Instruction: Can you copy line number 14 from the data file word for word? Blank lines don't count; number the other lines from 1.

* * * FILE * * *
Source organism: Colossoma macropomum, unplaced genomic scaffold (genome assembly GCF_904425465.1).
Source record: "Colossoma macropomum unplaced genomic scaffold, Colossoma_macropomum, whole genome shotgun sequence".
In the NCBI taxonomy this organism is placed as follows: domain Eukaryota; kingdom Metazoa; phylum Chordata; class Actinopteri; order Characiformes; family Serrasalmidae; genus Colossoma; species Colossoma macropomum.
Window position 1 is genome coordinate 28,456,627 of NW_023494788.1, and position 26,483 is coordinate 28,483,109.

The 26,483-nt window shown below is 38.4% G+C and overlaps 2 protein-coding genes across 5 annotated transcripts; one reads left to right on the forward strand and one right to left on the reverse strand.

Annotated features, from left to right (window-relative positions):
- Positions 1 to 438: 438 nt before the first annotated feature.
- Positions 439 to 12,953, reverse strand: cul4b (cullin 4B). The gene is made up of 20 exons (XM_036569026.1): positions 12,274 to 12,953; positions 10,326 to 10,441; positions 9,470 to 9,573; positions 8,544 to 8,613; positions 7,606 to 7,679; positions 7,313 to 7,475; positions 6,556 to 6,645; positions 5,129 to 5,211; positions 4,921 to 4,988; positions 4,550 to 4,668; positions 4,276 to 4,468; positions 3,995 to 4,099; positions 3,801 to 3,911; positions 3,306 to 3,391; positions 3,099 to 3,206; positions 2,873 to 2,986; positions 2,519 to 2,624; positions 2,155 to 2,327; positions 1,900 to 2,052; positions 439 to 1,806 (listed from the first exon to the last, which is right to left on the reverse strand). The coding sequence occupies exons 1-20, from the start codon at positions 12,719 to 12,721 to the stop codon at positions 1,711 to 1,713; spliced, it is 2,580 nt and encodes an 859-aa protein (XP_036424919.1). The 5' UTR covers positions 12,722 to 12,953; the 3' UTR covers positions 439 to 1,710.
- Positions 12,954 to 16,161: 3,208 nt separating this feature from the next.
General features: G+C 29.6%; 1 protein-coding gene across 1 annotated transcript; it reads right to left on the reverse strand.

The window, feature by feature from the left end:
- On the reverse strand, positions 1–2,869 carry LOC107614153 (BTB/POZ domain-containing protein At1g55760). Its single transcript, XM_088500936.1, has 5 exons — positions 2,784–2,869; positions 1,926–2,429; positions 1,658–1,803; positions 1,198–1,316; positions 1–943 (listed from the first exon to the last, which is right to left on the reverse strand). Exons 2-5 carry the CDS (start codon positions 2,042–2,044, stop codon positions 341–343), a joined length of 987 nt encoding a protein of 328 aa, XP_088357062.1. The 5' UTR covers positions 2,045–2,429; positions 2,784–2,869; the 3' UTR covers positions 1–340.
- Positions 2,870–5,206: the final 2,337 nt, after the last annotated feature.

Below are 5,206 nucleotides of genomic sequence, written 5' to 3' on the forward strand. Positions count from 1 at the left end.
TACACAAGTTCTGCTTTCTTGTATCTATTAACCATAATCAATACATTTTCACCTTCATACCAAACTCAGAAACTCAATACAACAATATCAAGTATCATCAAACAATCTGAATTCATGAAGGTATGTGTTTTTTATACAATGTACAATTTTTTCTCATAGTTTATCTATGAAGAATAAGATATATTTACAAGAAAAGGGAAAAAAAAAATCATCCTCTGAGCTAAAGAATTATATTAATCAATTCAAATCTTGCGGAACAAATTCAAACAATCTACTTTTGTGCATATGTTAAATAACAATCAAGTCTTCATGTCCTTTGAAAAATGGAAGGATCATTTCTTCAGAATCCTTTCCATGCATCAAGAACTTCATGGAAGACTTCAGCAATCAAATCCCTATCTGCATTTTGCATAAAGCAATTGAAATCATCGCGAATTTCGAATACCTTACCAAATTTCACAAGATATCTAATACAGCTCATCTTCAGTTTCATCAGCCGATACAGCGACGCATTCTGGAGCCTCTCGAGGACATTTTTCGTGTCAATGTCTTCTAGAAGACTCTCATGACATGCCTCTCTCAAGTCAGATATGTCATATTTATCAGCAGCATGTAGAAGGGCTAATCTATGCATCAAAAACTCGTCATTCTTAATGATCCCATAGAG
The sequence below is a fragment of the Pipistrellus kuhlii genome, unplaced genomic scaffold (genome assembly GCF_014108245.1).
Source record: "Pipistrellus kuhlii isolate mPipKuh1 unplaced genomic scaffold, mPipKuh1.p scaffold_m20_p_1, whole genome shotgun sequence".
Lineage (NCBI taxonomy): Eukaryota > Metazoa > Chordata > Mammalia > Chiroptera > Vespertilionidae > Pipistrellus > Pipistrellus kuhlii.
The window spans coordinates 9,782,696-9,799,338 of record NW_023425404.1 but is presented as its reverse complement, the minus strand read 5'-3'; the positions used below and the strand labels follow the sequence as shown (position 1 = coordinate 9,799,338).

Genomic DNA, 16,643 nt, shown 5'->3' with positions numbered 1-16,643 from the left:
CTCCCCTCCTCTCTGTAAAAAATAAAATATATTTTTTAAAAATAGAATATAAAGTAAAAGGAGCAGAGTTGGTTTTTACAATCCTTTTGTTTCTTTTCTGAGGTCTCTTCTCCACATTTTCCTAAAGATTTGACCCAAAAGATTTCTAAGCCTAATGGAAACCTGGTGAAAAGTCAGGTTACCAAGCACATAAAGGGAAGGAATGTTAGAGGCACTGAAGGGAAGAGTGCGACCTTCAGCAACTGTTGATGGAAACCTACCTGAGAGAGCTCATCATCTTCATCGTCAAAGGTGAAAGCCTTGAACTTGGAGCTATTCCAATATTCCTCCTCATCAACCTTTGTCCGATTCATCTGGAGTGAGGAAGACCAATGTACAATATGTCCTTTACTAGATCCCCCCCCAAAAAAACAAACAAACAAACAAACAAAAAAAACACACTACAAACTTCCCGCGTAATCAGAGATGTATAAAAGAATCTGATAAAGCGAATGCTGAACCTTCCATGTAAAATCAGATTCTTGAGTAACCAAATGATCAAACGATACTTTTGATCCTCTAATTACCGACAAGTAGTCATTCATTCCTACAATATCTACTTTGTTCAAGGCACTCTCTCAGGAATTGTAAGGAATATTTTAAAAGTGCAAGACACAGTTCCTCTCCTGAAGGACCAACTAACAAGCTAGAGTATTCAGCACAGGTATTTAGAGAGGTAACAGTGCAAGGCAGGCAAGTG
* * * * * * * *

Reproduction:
Below are 5,206 nucleotides of genomic sequence, written 5' to 3' on the forward strand. Positions count from 1 at the left end.